All That we Share is a heartwarming reminder that our perceived labels do not define us. If we look below the surface, we can find common ground with those we perceive as most different to ourselves.
Rimmel London has just joined the ranks of beauty brands extending their inclusivity to all genders. British YouTuber Lewys Ball is just 17, but he’s already one of the new stars of Rimmel’s latest campaign London Look.
Lewys appears alongside a slew of diverse models in a newly released video for the campaign, called #LiveTheLondonLook. Wearing a chartreuse bomber jacket and touching up his already fierce eyebrow game, Lewys declares in the vid, “Anybody can wear makeup, no matter who you are.”
Skam: the real and risqué norwegian tv show causing teen hysteria. Skam is taking over teenagers’ lives – fans are adding their own subtitles, skipping school, and losing sleep over this Skins-like high school drama that subverts stereotypes
This past week, I received an email from a 24-year-old girl urging me to write about this Norwegian TV series, Skam. I was skeptical. Was this some grassroots PR at work? Was she somehow involved with the show? “No,” Hanne Selboe Karagülle assured me, “I am not involved in the series in any way, just a fan (like everyone else in Scandinavia it seems)!”
Later, I would discover that fans, people like Karagülle, were on a tireless crusade to make this racy teen drama more popular. They’re hard at work tweeting at celebrities and launching petitions for the network on which it aired, NRK, to add English subtitles for international fans. All fighting for a show that doesn’t really need the help. Despite being in Norwegian, it’s drawn viewers from countries around the world who have all pictured themselves locking lips with William, dishing spicy one-liners like Sana, or coming out to friends like Isak. (Warning: spoilers ahead.)
Karagülle told me it centred on high school students and their struggles, dreams, and rakish hookups in Oslo. Each season is told from the POV of one main character. It’s unique in that clips of the show are posted in real time online, as if its characters are real people. So, for example, if a party on the show is happening Saturday at 2am, that’s when the party clip is posted. On Fridays, all the clips published that week are assembled into one episode.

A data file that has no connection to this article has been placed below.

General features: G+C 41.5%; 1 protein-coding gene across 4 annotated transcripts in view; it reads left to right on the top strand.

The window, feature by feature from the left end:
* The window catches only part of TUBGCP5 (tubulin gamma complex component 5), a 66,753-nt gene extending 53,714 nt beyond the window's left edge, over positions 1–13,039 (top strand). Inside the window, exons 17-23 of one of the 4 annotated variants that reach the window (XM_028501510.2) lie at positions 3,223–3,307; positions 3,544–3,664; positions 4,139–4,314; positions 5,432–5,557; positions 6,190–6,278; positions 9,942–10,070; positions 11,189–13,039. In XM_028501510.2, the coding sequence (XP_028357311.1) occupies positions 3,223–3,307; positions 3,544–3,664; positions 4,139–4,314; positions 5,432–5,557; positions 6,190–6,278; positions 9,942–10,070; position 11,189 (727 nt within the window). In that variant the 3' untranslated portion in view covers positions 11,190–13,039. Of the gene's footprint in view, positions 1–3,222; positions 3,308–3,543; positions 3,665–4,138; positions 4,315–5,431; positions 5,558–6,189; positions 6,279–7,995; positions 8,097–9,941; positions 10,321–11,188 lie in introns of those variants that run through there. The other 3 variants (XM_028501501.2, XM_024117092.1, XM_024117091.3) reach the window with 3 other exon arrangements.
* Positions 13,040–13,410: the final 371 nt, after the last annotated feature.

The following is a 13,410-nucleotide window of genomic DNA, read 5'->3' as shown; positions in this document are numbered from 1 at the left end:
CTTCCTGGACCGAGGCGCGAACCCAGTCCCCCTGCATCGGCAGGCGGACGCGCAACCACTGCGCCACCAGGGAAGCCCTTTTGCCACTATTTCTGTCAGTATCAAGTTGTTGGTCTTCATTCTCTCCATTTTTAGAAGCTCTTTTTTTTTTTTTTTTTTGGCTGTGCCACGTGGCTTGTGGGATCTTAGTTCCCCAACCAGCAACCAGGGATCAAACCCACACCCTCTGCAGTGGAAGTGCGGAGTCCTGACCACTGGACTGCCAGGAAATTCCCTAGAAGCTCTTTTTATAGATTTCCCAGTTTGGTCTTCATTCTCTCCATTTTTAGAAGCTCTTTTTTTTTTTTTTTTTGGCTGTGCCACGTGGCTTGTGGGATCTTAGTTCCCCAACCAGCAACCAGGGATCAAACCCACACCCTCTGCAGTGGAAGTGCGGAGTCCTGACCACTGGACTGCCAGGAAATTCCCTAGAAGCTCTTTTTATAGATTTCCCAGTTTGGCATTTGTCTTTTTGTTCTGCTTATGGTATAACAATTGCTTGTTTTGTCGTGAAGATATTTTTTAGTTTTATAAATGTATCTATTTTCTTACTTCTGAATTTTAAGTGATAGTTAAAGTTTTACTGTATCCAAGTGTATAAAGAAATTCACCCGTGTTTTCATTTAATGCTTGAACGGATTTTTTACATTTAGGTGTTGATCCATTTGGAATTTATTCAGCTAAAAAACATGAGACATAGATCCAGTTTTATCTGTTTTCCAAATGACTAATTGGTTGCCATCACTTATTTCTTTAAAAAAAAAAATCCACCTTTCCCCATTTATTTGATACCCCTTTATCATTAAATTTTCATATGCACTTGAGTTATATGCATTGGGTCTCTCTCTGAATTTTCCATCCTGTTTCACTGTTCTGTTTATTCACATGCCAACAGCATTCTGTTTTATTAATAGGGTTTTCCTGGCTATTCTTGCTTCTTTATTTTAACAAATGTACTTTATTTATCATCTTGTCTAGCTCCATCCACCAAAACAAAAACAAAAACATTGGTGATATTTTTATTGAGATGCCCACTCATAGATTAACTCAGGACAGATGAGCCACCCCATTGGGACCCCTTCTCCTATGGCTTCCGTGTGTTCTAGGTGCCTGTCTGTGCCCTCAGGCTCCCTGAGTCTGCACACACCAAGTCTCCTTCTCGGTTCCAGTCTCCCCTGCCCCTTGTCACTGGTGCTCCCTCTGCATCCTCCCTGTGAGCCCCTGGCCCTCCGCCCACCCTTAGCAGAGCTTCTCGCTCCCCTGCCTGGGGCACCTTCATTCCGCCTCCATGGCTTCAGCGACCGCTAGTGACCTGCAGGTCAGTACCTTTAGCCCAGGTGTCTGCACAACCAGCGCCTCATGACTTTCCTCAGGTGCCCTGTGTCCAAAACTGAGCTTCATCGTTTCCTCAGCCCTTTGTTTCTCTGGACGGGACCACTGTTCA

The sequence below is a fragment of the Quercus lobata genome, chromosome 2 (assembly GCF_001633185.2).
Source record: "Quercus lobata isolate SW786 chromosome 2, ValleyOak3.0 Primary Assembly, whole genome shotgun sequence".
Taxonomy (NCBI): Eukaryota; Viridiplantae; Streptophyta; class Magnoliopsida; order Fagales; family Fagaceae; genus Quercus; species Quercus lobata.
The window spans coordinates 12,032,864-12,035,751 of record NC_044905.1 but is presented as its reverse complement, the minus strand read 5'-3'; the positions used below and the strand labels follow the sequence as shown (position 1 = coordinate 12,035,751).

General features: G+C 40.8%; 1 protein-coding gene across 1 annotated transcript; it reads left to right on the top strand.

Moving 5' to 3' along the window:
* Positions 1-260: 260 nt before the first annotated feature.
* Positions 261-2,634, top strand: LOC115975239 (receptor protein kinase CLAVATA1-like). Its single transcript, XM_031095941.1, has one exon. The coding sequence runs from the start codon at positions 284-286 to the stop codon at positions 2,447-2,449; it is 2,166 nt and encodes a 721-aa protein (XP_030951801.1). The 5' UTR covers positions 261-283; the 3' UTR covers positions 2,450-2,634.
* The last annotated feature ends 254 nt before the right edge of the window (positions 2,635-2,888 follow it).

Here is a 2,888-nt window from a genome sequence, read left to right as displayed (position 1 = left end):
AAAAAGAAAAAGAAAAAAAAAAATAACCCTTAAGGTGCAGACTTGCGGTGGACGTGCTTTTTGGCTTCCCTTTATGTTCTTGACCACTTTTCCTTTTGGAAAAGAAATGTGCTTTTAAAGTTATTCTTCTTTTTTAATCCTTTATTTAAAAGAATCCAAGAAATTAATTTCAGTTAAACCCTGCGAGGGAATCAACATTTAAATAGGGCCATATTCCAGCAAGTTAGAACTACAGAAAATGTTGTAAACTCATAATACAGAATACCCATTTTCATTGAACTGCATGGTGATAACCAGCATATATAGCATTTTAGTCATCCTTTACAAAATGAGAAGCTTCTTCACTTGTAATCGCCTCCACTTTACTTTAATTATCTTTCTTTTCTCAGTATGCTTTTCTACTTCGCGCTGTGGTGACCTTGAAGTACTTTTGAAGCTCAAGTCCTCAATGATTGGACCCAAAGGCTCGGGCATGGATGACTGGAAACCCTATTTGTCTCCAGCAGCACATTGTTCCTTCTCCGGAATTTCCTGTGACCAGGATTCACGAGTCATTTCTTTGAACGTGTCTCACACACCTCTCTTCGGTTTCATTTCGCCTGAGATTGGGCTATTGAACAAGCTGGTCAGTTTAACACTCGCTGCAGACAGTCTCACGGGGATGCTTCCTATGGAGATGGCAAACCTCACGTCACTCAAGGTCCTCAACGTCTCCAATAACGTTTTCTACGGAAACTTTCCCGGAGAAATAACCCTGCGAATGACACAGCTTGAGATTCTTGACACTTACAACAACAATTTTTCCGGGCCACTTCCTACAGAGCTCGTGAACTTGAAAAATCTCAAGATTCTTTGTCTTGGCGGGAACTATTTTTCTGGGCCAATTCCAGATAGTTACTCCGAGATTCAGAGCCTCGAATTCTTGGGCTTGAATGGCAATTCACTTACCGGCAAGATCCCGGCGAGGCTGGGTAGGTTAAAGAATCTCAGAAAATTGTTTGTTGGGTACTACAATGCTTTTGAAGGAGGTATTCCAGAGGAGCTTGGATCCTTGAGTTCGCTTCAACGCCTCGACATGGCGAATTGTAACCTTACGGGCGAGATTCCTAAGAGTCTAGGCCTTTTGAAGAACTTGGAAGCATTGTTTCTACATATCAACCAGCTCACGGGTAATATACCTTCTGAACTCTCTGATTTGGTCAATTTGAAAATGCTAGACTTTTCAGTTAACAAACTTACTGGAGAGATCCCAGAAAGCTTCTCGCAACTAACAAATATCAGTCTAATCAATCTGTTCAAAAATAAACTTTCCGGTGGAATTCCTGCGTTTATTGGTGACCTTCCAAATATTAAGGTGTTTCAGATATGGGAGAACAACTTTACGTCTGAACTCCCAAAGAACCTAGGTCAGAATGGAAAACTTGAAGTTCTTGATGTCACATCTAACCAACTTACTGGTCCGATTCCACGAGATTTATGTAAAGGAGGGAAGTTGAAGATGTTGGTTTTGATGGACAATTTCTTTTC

When the show isn’t on air, fans can interact with the characters via fake profiles on Instagram and Facebook. Text messages between characters are also posted online, prompting speculation throughout the week. It’s like you’re living with them, says 20-year-old Grazia Ames, a fan of the show. “I like some photos on Instagram because I like the fact that they make them seem just like another friend or real person out there.”
At the bottom of Karagülle’s email, there was a link to a teaser for season three. Harmless enough, I thought. Wrong. Shirtless teen boys in a locker room spray each other with water bottles. A milk carton narrowly misses one guy’s head, exploding into a milk shower, which soaks Isak’s face. It looked so much like gay porn. What the hell was this show? Some were calling it a less OTT, less pretentious version of UK drama Skins.
I decided to give Skam a shot. I was consumed, swallowed up in a vortex of startlingly normal teen drama. I binged two and a half seasons, containing 12 episodes each, in less than two days. I started telling friends about it, following the characters on social media and throwing favs at tweets from fan accounts. As I hooked up to the drip feed that was Skam,